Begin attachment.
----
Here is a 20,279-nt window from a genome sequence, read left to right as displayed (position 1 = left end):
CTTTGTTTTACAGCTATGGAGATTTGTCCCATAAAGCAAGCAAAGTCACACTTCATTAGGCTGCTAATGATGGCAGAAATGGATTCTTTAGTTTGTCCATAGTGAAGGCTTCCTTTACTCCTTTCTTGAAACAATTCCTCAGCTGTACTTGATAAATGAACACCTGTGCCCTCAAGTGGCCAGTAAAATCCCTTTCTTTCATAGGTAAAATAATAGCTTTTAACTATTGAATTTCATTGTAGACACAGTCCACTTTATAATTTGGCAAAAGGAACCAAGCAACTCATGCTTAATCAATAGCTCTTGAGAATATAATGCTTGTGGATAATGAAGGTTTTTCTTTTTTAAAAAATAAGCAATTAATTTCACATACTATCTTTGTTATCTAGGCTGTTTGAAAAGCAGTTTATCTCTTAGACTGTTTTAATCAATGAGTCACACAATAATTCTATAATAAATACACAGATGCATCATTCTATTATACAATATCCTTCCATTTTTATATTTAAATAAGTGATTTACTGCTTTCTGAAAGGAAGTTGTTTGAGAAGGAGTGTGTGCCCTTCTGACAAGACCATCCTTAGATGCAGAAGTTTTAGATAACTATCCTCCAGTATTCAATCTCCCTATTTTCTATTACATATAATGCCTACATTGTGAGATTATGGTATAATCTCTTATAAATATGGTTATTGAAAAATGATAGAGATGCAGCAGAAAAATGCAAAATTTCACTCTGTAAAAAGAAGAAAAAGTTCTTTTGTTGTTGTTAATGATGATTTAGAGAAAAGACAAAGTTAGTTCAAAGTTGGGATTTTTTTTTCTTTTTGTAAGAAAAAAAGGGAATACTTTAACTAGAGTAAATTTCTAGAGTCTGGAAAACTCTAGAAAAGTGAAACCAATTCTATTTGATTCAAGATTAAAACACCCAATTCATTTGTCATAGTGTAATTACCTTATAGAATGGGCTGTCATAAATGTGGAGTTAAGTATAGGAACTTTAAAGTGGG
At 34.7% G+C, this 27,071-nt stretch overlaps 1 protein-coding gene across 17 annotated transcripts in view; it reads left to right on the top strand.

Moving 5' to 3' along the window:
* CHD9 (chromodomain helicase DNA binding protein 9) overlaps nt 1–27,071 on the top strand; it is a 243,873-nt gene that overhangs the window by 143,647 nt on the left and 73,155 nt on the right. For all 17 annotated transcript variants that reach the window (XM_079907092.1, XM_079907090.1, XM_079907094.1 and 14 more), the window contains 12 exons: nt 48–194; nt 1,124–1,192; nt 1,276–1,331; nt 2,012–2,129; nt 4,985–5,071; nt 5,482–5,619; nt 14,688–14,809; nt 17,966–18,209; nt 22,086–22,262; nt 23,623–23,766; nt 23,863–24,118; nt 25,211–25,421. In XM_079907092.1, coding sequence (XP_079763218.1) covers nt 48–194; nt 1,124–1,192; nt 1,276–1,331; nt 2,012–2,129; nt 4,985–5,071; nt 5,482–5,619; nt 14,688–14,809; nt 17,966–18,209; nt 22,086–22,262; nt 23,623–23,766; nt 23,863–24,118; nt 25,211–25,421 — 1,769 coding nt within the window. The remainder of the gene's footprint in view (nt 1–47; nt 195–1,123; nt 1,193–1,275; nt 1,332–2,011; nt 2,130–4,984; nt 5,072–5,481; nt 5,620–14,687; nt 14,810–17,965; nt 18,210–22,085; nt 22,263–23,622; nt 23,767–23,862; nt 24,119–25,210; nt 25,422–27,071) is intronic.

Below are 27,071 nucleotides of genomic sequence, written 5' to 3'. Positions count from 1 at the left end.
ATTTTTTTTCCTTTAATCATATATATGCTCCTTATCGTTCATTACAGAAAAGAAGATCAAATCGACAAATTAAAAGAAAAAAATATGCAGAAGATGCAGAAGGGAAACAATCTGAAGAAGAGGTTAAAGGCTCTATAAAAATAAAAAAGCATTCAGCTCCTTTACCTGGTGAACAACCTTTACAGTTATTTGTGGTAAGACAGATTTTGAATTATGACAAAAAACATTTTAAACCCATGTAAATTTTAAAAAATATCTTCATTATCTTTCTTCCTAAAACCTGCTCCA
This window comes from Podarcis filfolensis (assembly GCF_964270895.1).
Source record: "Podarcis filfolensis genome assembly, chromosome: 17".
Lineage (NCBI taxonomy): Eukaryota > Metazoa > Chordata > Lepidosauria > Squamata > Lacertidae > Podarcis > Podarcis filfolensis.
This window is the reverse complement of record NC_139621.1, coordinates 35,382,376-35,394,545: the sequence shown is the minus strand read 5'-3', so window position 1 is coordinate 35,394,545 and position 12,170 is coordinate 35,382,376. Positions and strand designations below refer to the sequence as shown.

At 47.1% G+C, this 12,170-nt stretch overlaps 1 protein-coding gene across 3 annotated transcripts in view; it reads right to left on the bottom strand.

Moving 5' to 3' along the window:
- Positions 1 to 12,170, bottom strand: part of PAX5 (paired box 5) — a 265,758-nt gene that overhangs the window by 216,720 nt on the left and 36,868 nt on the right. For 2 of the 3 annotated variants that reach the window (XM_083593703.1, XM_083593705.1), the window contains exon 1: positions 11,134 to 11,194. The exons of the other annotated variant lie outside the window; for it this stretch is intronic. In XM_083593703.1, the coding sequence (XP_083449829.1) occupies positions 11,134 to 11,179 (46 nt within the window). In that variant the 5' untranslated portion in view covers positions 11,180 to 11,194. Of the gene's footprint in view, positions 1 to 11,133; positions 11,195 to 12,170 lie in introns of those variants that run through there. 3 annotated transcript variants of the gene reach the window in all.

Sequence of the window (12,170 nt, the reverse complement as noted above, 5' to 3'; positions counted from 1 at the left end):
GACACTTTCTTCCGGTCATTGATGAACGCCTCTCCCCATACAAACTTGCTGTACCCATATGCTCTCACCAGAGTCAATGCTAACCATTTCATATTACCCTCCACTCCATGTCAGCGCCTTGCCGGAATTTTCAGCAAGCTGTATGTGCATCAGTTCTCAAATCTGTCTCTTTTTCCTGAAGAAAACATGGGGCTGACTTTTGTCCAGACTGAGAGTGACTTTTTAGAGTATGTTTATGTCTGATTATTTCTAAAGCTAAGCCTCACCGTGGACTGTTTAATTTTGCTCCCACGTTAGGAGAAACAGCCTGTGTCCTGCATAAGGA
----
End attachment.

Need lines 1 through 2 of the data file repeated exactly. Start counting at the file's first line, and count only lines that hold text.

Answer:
Here is a 20,279-nt window from a genome sequence, read left to right as displayed (position 1 = left end):
CTTTGTTTTACAGCTATGGAGATTTGTCCCATAAAGCAAGCAAAGTCACACTTCATTAGGCTGCTAATGATGGCAGAAATGGATTCTTTAGTTTGTCCATAGTGAAGGCTTCCTTTACTCCTTTCTTGAAACAATTCCTCAGCTGTACTTGATAAATGAACACCTGTGCCCTCAAGTGGCCAGTAAAATCCCTTTCTTTCATAGGTAAAATAATAGCTTTTAACTATTGAATTTCATTGTAGACACAGTCCACTTTATAATTTGGCAAAAGGAACCAAGCAACTCATGCTTAATCAATAGCTCTTGAGAATATAATGCTTGTGGATAATGAAGGTTTTTCTTTTTTAAAAAATAAGCAATTAATTTCACATACTATCTTTGTTATCTAGGCTGTTTGAAAAGCAGTTTATCTCTTAGACTGTTTTAATCAATGAGTCACACAATAATTCTATAATAAATACACAGATGCATCATTCTATTATACAATATCCTTCCATTTTTATATTTAAATAAGTGATTTACTGCTTTCTGAAAGGAAGTTGTTTGAGAAGGAGTGTGTGCCCTTCTGACAAGACCATCCTTAGATGCAGAAGTTTTAGATAACTATCCTCCAGTATTCAATCTCCCTATTTTCTATTACATATAATGCCTACATTGTGAGATTATGGTATAATCTCTTATAAATATGGTTATTGAAAAATGATAGAGATGCAGCAGAAAAATGCAAAATTTCACTCTGTAAAAAGAAGAAAAAGTTCTTTTGTTGTTGTTAATGATGATTTAGAGAAAAGACAAAGTTAGTTCAAAGTTGGGATTTTTTTTTCTTTTTGTAAGAAAAAAAGGGAATACTTTAACTAGAGTAAATTTCTAGAGTCTGGAAAACTCTAGAAAAGTGAAACCAATTCTATTTGATTCAAGATTAAAACACCCAATTCATTTGTCATAGTGTAATTACCTTATAGAATGGGCTGTCATAAATGTGGAGTTAAGTATAGGAACTTTAAAGTGGG